As their names imply, the Court of Justice of the European Union and the European Court of Auditors handle the judicial responsibilities of the EU. Twenty-seven officials appointed by the Council of Ministers run the Court of Auditors. The Court of Auditors is responsible for auditing the EU budget and monitoring its appropriation. The Court of Justice itself actually contains two courts: the European Court of Justice, which is responsible for the interpretation of EU law and rulings on alleged violations of member states, and the General Court, whose responsibilities largely include hearing complaints brought against EU institutions by individuals and organizations. Both of these courts within the Court of Justice of the European Union are staffed by officials who have been jointly appointed by member states; together, they embody the highest judicial authority within the EU.

The European Central Bank, whose president and executive board are appointed by the European Council, heads the financials. The EU’s monetary policy operates upon the implementation of the euro, but this is not all that the Central Bank handles. It also regulates the banking systems within the EU as a whole. The actions of the Central Bank during the European economic crisis within the last decade and a half had a major effect on the performance of member economies.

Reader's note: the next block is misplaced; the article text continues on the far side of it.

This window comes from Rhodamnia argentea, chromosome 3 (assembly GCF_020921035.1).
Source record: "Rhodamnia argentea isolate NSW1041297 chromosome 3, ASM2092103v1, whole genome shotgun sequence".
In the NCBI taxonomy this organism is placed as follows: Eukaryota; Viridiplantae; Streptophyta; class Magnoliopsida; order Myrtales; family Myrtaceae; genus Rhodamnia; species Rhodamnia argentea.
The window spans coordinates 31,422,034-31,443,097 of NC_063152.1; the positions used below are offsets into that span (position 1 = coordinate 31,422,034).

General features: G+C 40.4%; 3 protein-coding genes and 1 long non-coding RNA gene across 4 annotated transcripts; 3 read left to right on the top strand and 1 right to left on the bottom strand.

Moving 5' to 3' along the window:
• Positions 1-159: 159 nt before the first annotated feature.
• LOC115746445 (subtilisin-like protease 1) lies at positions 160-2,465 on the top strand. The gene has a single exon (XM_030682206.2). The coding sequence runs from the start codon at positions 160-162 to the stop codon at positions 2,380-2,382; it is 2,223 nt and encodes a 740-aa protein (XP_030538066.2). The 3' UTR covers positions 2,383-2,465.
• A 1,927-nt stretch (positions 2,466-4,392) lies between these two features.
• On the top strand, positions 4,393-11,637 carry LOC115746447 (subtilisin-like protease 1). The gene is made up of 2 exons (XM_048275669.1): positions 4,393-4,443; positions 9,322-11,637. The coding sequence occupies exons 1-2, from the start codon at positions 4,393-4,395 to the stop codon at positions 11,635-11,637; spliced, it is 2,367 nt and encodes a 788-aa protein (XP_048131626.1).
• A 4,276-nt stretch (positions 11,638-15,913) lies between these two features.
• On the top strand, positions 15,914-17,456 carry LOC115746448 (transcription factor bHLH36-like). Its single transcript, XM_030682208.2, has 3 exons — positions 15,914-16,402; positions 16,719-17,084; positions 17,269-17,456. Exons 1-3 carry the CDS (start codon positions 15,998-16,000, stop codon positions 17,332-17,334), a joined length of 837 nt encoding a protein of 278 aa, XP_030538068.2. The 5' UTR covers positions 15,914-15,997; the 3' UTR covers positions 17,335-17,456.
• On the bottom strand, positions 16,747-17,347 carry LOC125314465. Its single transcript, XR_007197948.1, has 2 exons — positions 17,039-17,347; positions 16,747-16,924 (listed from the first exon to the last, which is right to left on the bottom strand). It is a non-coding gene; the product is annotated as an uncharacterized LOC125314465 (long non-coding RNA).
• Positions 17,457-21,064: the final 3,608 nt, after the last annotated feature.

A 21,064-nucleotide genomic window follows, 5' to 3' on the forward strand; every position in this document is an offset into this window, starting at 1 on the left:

Process of Accession

There are three steps through which acceding members must go: candidacy, accession negotiations, and treaty ratification. Candidacy status is granted by the European Council through a unanimous vote of approval. The candidate country and the European Council then move to negotiations for the implementation of treaty requirements. Once negotiations are agreed upon and completed, an accession treaty is signed by the candidate country and the EU and then ratified by all member states. This is a simplified explanation, as the average length of time for a candidate state to fully accede to the EU is nine years.

The majority of time is objectively spent on the period of negotiations of accession. There are 35 chapters of the acquis, covering a wide array of topics that must be negotiated and agreed upon before the candidate state can move onto treaty ratification. Chapter 31 on common foreign and security policy and the European security and defense policy is principally important in the current context of the Russian invasion and at the top of Ukraine and Moldova’s list of priorities in these negotiations.

The Copenhagen criteria – stable democratic political institutions, a functioning market economy, and the capacity to implement the acquis effectively – and the candidate state’s ability to move towards and maintain them are implemented as a measure of the success of accession negotiations. Once the union has determined that the candidate state has proven its ability to maintain these criteria and negotiations over all 35 chapters of the acquis are agreed upon, the candidate state may move onto treaty ratification and into full membership.

EU Influence on National Sovereignty